RAY SUAREZ: Indeed, some 1.6 million people were apprehended on the southwest border back in 2000, while in 2012, the number fell to just over 350,000.

So, how secure is the border?

For that, we get two different views from law enforcement leaders whose counties sit directly on the U.S. border with Mexico. Tony Estrada is the sheriff of Santa Cruz County, Ariz. And Captain Robert Wilson is a sheriff’s deputy in Hudspeth County, Texas.

And, gentlemen, a lot of attention’s been paid to border security in the dozen years since 9/11. As we’re approaching a national debate over immigration reform, can you, Sheriff Estrada, say the say the border is more secure than it used to be?

SHERIFF TONY ESTRADA, Santa Cruz County, Ariz.: You know, I can definitely say that, because I have been there 45 years along the border with Mexico, and we have had more resources, more technology, more boots on the ground.

It just has improved tremendously. The urban area, we consider Nogales and Santa Cruz County as pretty secure. But it’s a challenge. The border with Mexico continues to be a major challenge that we’re going to have for a long time.

RAY SUAREZ: Capt. Wilson, same question. Is the border more secure?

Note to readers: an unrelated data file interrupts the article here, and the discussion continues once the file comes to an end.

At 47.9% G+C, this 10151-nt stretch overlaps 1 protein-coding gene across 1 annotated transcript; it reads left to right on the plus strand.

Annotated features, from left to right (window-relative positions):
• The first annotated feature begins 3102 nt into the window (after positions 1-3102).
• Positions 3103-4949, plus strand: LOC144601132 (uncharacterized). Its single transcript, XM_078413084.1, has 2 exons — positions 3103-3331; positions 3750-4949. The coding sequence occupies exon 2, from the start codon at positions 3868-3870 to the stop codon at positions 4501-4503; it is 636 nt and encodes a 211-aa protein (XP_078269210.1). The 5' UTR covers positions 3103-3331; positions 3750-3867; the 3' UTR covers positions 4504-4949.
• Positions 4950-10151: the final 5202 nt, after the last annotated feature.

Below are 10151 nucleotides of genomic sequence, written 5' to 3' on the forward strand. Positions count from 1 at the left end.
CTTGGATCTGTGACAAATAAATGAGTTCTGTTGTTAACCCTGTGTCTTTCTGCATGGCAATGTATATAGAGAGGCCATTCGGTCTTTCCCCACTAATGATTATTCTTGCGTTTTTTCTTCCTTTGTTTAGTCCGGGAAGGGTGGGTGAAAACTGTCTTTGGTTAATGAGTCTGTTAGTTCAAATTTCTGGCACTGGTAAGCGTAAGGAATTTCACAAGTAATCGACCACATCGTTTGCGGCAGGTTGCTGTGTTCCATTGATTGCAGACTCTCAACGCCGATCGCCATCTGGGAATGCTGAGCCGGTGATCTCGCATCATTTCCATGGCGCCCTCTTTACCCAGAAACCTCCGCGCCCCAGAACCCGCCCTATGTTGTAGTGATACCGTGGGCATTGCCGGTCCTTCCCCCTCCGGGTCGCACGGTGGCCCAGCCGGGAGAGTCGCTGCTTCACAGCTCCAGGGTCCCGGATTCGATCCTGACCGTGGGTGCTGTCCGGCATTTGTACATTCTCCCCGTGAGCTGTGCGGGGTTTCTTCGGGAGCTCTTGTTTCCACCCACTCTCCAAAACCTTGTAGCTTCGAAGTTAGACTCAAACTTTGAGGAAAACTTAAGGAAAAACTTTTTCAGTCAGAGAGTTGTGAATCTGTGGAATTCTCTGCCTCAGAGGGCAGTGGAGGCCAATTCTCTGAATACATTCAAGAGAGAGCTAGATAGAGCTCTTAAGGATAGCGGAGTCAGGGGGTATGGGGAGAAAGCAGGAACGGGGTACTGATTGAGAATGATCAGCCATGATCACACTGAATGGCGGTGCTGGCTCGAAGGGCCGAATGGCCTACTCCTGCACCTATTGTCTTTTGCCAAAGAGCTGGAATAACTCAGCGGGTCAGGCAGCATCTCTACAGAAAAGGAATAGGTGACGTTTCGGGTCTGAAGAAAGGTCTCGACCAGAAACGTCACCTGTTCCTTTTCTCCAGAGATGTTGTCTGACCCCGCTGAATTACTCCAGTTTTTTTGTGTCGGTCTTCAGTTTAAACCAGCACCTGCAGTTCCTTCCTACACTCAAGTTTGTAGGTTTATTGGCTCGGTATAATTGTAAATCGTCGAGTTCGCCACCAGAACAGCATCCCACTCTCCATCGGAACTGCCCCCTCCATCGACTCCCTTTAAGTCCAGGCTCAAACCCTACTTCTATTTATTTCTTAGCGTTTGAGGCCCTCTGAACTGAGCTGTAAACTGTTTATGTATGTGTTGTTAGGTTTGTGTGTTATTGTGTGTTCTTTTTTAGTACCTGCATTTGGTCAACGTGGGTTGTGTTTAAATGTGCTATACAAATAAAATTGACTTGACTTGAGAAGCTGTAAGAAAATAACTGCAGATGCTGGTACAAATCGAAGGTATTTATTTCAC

CAPT. ROBERT WILSON, Hudspeth County, Texas, Sheriff’s Deputy: Well, I agree with the sheriff that there has been more resources thrown at the border, and maybe in that area.

But, in Hudspeth County, Texas, we have 99 miles of river border with Mexico, and the border is not secure in that area. We still have continued cartel activity across the river. We still have folks from our communities being executed, taken from Texas and executed in Mexico. And the immigration problem, the people coming over is the same. It hasn’t diminished.

RAY SUAREZ: Let me follow up with you, Capt. Wilson. Is it possible — you mentioned 99 miles of river frontier with another country — is it possible, is it affordable to seal Mexico off from the United States in those places to control cross-border movements?

ROBERT WILSON: I don’t believe it’s feasible to completely seal the border with Mexico. And I don’t believe you would want to. I mean, there’s a good relationship with that government. There’s commerce and trade, and I think that needs to continue.

RAY SUAREZ: So what do you need that you don’t have?